EKPC previously filed a request seeking PSC's approval to integrate its system into the PJM Interconnection. The analysis indicates membership in PJM Interconnection, LLC (PJM) will provide a significant benefit to EKPC, enabling more efficient and economical operation, while providing affordable access to an established power market. On Dec. 20, 2012, the PSC approved, with certain conditions, the cooperative's request to transfer functional control of certain transmission facilities to the PJM. Integration into PJM became effective June 1, 2013.
STABLE ELECTRIC RATES
The EKPC board is required to review its wholesale rate at least annually, and to seek revisions as necessary to ensure covenant compliance, subject to the approval of the PSC. Given the anticipated time frame for PSC approval and implementation of rate increases (approximately seven months), the cooperative seeks to anticipate the need for rate relief well in advance of any projected revenue shortfall to maintain minimum annual TIER and DSC metrics.
Wholesale rates averaged $68.41/MWh for 2012, largely unchanged from the previous year, but remain higher than wholesale rates charged by other utilities to their members. Wholesale costs are projected at $69.70/MWH in 2013, consisting of a: i) base rate ($61.08), ii) fuel charge (credit $0.79) and iii) environmental surcharge ($9.41). For 2014, wholesale rates should moderate slightly and then are expected to grow moderately by the end of the decade. The utility is permitted to pass fuel and purchased power costs on to its members through the fuel adjustment clause approved by the PSC.
G&T FINANCIALS TRENDING HIGHER
Fiscal 2012 financials continued the cooperative's improving financial trend. Helped by rate increases granted by the PSC in recent years, net margins were a solid $52.8 million, with DSC equaling 1.25x. Leverage continued its downward trend, consistent with management's strategic plan. EKPC does not anticipate major capital expenditure or incremental debt issuances in the near term.
While equity to capitalization is historically low compared to other Fitch rated G&T co-ops, the ratio continues to improve towards EKPC's goal of equity to assets of 15% by 2015. Fiscal 2012 saw Fitch's calculation of EKPC's equity ratio grow to 11.6% from 10.4% in 2011. Fitch expects that the cooperative's low capitalization will be addressed as total debt levels decline pursuant to the strategic plan.
Fitch notes EKPC's improved liquidity, bolstered by a combination of higher earnings and healthier working capital. Day's cash on hand doubled, reaching 97 days in 2012, up from 47 days in 2010. Cash and cash equivalents totaled $157.2 million at year end 2012, compared with $129.7 million in 2011. This excludes restricted deposits with RUS.
EKPC has a $500 million unsecured credit facility that extends to October 2018 to be used for general operating expenses and capital construction projects. Borrowings as of Sept. 30, 2013 totaled $275 million. EKPC is contemplating a $200 million private placement before year end 2013 to help pay down outstanding borrowings under this facility. Future plans anticipate drawdowns from the credit facility of at least $50 million a year, with long-term cleanup financings occurring possibly every two years.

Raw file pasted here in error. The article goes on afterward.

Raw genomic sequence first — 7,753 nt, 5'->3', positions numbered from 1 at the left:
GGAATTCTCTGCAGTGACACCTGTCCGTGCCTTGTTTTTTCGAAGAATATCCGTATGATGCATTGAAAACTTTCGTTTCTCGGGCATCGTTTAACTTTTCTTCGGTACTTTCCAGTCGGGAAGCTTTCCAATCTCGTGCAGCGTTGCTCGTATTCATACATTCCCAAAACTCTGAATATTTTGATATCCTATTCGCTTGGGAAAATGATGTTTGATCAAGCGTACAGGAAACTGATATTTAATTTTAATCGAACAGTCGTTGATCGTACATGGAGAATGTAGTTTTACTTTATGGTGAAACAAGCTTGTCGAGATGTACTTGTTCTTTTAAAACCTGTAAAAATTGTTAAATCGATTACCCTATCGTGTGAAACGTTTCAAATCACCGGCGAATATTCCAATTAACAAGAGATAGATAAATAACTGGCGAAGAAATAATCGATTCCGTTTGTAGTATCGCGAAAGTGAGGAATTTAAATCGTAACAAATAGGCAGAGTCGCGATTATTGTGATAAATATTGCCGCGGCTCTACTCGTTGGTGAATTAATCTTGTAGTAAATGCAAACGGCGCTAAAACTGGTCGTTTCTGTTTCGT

2013 INTERIM RESULTS
Net margins for the nine months ended Sept. 30, 2013 were $55.7 million, significantly ahead of budget, reflecting better sales and more favorable pricing for off-system sales into the PJM. For calendar year 2013, net margins are estimated at $58 million-$60 million, resulting in an estimated TIER of 1.51x, DSC of 1.30x and equity to assets ratio of 12.5%. No cash return of capital to the members is anticipated, due to the need to bolster the G&T's equity level. As of June 30, 2013, cash and cash equivalents amounted to $139.4 million, and deposits with RUS (cushion of credit) totaled $100.8 million.
DIVERSIFIED CUSTOMER BASE
EKPC's member distribution cooperatives provide retail electric service to 522,523 energy meters throughout territories that are reasonably diverse. Member territories are confined to central and eastern Kentucky. However, they include mountainous coal mining areas (Cumberland Valley Electric), rolling farmlands (Farmers Rural Electric Cooperative Corporation), and the more suburban areas surrounding the state's largest cities.
Energy sales among the members are reasonably well balanced and exhibit only modest concentration with respect to EKPC's largest member, Owen Electric Cooperative, Inc. Remaining energy sales are well spread over the other 15 members. In aggregate, 66% of total member revenues were derived from residential customers in 2012, with the remainder equally divided between small commercial and industrial. EKPC's members expect customer energy growth to average 1.3% annually over the next several years.
The consolidated financial profile of the EKPC membership has been satisfactory. Operating revenue and patronage capital for 2012 totaled $1.10 billion and net margins equaled $63.85 million (including G&T capital credits of $53.1 million). The members reported consolidated TIER of 2.70x and 1.28x (excluding G&T capital credits). Equity to capitalization ratio totaled 43.3% and a current ratio was 1.34x. Performance trailed 2011 results of a consolidated TIER of 3.01x (1.61x excluding G&T capital credits) and equity to capitalization of 41.5%. Several member systems are in the process of requesting rate adjustments from the PSC.
Additional information is available at 'www.fitchratings.com'.
The rating action was informed by information from Fitch's Revenue-Supported Rating Criteria and U.S. Public Power Rating Criteria
Applicable Criteria and Related Research:
--'U.S. Public Power Peer Study -- June 2013' (June 13, 2013);
--'U.S. Public Power Peer Study Addendum -- June 2013' (June 13, 2013);
--'U.S. Public Power Rating Criteria' (Dec. 18, 2012).
Applicable Criteria and Related Research:
U.S. Public Power Rating Criteria
U.S. Public Power Peer Study Addendum -- June 2013
U.S. Public Power Peer Study -- June 2013